Preparing your organic garden for winter

When nights get longer than days (after the autumn equinox) it’s time to prepare your growing area for winter. Grab those last few sunny days, embrace the chill and relish the chance to get outside.
Bee on white cosmos

Here are a few jobs you need to be doing. From storing your harvest to winter planting, taking care of your precious soil, and 3 easy steps to keeping your growing area full of winter health.

Why not grab a cuppa, and get going!

Storing harvest

  • Select the best. Anything that has broken skin or shows any sign of pest or disease damage should not be stored. Cook or freeze the good bits instead.
  • Storage conditions. Fruit and veg in storage are still alive, so make sure they are frost-free, safe from pests and at a constant temperature. A garden shed or garage is good but may need extra insulation in severe weather. Try also an unheated spare room.
  • Check regularly - preferably weekly. Apples and other fruit should not be touching. Remove anything showing signs of decay to prevent rot from spreading. The unblemished parts can still be eaten.
    Helpful information on storing individual vegetables and fruits see here.

Winter planting

  • It’s not too late to plant winter veg. In the South, you have until mid-November get your onions, garlic and broad beans into the soil. Further north, you need to get cracking earlier.
  • Winter seed sowing. Yes, you can sow in winter! Salad leaves, spinach, brassicas can all be sown indoors or undercover – keeping you in healthy greens throughout the cold months. Try raiding the store cupboard, to sprout beans, lentils and organic seeds for micro shoots and greens.
  • Fruit trees. Plant new fruit trees and bushes. Choose ‘bare root’ plants, ideally from an organic nursery. The soil is still warm, so plants will be able to start developing a good root system before winter.
  • Replant herbaceous perennials. Dig up, divide and replant your favourite flowering plants.

A healthy winter garden
Organic growers share their space with wildlife. Creatures great and small need to get through the cold months, so give them a hand.

  • Don’t be too tidy. Put off tidying up your garden until spring. This will help to provide beneficial insects with safe hibernation sites. Tussocky grass, hollow stems, leaf piles all provide homes for ladybirds, ground beetles and lacewings.
  • Spiders lay eggs under rocks, in corners of greenhouses, or under plant debris. Don’t disturb them. Next year the babies will emerge and feed on pest insects.
  • Earwigs are important predators, especially for fruit tree pests. Females guard their eggs overwinter in crevices in walls or under stones.
  • When vegetation has died down, frosts or persistent rain strike, then start feeding the birds.
  • Create a pond. No matter how small, a water body will attract a variety of wildlife next Spring, from slug eating frogs and newts to dramatic dragonflies and crazy water beetles.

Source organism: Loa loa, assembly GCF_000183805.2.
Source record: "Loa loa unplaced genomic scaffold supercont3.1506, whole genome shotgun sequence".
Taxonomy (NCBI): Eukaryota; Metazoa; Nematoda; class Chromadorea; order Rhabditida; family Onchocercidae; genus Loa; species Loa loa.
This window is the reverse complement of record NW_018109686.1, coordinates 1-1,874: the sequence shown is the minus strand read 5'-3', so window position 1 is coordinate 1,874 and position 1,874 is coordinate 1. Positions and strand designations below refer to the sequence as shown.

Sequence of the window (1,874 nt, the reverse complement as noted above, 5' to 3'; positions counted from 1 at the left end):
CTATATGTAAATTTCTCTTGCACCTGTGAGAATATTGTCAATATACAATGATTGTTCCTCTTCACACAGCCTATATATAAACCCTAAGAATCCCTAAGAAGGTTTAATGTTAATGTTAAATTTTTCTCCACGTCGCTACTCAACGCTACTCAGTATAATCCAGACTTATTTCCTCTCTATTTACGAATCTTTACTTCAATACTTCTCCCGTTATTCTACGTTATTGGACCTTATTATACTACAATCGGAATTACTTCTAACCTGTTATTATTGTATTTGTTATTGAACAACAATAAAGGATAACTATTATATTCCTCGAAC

The 1,2,3, of keeping the growing area healthy

  1. Clear away and compost dying foliage and stems.
  2. Dig up and destroy mint plants affected by rust. Replace next year with new, clean plants.
  3. Pot up some chives to keep them growing a bit longer. They can sometimes produce growth throughout the winter in a cold greenhouse


  1. Pick every last fruit. Fruit hanging on trees over winter is one of the main sources of brown rot infection in the spring.
  2. Put apple and pear windfalls onto the compost heap.
  3. Prune out canker-infected branches and twigs on apples and pears. Disinfect tools afterwards. But don't prune cherries, plums and peaches and apricots. Wait until Spring when the sap is moving and wounds heal rapidly.


  1. Save seed from plants as the heads appear.
  2. Mulch soil as plants die back and large areas of bare soil appear. See below in the Precious Soil section for mulch ideas.
  3. Remove all black-spot infected leaves from roses, and from the ground surrounding them. Prune out stems showing black spot. Don't put this infected material in your own compost heap, use a local council green waste bin.


  1. Clean the greenhouse to remove overwintering pests. Remember to wash under the staging as well as the top surfaces. Leave spiders where possible; they are excellent predators.
  2. Wash out pots and trays. Good hygiene will reduce pest/disease problems.
  3. Before bringing plants in, check them for pests. Cut out any rolled/folded leaves and trim back top growth. Scrape off top 2 cm of potting compost and top up with grit. Next spring, as growth starts, remove grit and replace with clean potting compost.

And finally,

Look after your precious soil
Large areas of bare soil start to appear in all parts of the garden. If leftover winter, the soil will lose nutrients. Use organic mulches to protect it and give a good structure for next year's growing season. Best mulches are a thick layer of:

  • Autumn leaves, wetted so that they don’t blow away
  • Straw, grass clippings and autumn leaves mixed together
  • Cutback plants such as sweet peas, peas or runner beans, chopped up
  • Several sheets of newspaper or cardboard, covered with damp grass clippings to weigh it all down
  • Don't put compost down now, many of its nutrients could be washed away over winter. Use it in Spring before the growing season.

Enjoy your autumn tasks! It’s been a great growing year – everything you do now gets you ready for the next one.